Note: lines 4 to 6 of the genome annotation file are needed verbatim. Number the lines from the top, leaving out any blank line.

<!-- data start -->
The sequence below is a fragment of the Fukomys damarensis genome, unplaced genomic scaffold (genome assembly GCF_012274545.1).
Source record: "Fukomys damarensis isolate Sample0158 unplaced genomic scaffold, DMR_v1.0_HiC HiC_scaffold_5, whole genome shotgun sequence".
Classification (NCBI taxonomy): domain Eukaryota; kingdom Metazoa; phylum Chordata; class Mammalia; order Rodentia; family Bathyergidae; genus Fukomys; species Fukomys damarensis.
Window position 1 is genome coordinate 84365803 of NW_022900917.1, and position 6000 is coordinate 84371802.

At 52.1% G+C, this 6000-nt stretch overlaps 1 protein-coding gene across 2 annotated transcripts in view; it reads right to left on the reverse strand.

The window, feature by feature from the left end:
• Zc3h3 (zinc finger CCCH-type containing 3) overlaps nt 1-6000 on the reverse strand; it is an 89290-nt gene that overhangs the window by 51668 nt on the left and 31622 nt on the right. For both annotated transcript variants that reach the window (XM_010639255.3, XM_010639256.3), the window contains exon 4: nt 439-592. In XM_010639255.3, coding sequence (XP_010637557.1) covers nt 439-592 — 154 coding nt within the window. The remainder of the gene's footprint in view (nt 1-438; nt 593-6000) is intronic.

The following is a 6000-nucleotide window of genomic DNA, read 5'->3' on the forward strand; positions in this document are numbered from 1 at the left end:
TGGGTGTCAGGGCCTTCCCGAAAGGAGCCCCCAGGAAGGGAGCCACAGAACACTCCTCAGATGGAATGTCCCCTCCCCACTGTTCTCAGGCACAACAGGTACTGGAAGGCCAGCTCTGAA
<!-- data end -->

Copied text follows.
Window position 1 is genome coordinate 84365803 of NW_022900917.1, and position 6000 is coordinate 84371802.

At 52.1% G+C, this 6000-nt stretch overlaps 1 protein-coding gene across 2 annotated transcripts in view; it reads right to left on the reverse strand.

The window, feature by feature from the left end: